Prefar (bensulide) is normally applied to the soil surface and incorporated with water. It adheres very strongly to the surface and can be difficult to move down to the germinating weed seed in many fine textured soils. Some growers and pest control advisers have used non-ionic surfactants, crop oil concentrates or other specialty adjuvants to improve movement into the soil and have reported improved weed control. Results of our trials have not demonstrated this however, and we have no reason to recommend these products.

Kerb (pronamide), on the other hand, does not adhere strongly to the soil and can often be leached below germinating weed seeds by irrigation water before they germinate. Adjuvants that are used to increase the adsorption of products to foliage and soil have been tested with Kerb to reduce leaching. Results of our trials have again not demonstrated any benefit to adding adjuvants to Kerb.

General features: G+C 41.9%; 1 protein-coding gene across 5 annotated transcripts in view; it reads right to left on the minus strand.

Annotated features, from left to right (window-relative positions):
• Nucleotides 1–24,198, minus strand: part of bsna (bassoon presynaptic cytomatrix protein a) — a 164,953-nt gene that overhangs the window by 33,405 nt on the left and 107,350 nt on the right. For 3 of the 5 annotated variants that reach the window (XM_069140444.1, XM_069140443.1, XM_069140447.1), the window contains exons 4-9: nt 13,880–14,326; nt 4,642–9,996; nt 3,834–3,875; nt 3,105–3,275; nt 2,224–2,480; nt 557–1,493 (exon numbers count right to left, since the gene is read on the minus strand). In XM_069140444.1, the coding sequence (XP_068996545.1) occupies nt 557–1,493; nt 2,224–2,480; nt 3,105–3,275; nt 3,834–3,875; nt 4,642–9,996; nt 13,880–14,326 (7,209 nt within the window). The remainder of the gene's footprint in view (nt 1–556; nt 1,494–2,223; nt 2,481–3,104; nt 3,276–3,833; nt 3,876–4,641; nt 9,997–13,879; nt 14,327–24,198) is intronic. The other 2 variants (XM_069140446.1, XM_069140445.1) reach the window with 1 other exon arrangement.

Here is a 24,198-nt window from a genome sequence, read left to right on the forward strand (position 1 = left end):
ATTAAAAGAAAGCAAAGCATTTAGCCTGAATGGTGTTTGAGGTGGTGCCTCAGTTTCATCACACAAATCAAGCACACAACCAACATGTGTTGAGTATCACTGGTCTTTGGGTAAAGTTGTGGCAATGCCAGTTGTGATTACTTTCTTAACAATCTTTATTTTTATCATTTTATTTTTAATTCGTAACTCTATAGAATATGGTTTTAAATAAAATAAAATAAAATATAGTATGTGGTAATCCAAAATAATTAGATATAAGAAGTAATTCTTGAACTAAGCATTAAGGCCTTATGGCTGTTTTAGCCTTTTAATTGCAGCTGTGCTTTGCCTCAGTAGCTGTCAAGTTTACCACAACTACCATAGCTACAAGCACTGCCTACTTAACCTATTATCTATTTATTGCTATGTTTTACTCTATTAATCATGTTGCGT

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To contact Barry Tickes go to:

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Check Out These Videos!

The Vegetable IPM Updates Archive page provides links to updates from previous weeks.

The Vegetable IPM Video Archive page contains a collection of educational videos from current research work in vegetable crops by University of Arizona Researchers.


For questions or comments on any of the topics please contact Marco Pena at the Yuma Agricultural Center.
College of Agriculture, The University of Arizona, Tucson, AZ.